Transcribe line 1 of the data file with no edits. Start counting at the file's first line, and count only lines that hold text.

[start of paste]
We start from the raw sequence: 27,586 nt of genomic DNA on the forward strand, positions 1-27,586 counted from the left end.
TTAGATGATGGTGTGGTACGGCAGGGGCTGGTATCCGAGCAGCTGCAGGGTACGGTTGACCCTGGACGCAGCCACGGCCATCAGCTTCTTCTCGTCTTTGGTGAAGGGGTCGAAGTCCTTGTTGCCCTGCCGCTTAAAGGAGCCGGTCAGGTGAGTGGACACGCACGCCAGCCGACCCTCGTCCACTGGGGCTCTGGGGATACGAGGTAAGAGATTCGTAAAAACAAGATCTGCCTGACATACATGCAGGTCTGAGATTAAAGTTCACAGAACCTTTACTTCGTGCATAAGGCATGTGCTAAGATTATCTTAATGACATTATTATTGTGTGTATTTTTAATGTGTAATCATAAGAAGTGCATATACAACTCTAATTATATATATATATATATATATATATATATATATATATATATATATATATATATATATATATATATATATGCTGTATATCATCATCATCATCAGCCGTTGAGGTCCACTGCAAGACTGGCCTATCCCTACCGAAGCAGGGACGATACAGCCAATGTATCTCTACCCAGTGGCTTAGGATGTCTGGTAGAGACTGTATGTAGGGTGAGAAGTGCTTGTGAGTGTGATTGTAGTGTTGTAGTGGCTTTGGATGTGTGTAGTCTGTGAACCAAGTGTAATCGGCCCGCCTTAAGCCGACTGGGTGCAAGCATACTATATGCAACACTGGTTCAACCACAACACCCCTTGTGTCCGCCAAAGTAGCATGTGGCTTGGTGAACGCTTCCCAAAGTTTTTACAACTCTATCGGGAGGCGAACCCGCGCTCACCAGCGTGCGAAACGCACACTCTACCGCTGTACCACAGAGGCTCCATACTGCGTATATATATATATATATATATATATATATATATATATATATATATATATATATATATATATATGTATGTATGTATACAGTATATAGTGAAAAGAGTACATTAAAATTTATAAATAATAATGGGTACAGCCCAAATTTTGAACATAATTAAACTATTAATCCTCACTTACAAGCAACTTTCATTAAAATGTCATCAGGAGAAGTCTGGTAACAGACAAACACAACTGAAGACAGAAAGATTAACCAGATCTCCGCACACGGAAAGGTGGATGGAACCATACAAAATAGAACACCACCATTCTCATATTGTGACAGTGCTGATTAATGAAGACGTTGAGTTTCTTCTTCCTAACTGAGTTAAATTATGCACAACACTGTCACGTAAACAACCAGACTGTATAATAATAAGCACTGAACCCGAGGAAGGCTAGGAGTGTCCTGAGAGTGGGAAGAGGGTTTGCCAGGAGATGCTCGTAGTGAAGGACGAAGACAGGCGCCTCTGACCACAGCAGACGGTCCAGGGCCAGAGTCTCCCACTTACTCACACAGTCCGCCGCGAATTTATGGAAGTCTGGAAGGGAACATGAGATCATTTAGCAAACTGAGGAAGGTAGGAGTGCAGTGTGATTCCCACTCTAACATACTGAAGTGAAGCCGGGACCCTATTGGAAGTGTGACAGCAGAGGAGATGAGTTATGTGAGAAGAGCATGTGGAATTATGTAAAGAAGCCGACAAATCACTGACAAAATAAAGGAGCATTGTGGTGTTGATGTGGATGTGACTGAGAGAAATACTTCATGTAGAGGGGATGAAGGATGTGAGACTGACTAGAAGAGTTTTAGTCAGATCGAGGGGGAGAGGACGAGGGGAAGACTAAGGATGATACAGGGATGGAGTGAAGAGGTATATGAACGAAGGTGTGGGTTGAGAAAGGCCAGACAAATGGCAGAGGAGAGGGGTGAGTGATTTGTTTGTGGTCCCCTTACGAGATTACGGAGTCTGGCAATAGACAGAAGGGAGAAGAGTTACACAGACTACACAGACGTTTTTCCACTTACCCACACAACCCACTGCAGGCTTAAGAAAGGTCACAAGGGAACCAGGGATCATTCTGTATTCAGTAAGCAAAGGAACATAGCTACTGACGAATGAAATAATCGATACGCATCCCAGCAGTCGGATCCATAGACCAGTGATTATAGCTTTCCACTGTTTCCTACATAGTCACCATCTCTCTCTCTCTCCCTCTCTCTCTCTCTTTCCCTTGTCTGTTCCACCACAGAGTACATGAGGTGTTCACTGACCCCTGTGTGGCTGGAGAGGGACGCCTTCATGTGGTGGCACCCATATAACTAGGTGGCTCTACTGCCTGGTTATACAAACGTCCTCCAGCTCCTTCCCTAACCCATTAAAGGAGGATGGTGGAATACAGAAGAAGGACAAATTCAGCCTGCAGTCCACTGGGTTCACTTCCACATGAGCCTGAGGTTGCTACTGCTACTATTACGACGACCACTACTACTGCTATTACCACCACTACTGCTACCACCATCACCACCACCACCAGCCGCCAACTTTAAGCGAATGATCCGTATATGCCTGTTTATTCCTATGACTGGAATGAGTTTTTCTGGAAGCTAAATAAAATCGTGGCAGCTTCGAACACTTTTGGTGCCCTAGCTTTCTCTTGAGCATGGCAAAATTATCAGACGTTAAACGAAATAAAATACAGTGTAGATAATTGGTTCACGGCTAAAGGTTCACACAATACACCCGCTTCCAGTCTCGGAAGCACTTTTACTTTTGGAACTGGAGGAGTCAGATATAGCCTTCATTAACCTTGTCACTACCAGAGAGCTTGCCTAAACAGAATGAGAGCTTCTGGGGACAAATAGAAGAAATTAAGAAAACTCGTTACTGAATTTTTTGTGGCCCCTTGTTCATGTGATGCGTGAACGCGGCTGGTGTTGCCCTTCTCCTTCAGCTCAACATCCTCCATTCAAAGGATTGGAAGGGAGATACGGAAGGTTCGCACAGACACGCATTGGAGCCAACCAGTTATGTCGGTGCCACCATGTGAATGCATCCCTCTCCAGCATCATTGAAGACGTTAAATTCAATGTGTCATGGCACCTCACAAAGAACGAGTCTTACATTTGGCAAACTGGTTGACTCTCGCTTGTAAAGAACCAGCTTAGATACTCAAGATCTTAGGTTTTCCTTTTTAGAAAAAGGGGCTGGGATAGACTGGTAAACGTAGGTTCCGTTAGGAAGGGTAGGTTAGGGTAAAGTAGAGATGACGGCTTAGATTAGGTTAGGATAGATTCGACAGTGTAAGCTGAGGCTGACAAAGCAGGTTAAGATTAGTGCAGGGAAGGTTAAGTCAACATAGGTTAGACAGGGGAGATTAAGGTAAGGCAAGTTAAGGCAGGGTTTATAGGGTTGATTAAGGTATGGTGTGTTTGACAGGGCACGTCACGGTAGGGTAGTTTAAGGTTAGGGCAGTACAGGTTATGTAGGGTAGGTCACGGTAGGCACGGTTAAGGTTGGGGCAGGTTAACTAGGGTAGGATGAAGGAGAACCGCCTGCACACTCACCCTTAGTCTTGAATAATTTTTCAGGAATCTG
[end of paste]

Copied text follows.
We start from the raw sequence: 27,586 nt of genomic DNA on the forward strand, positions 1-27,586 counted from the left end.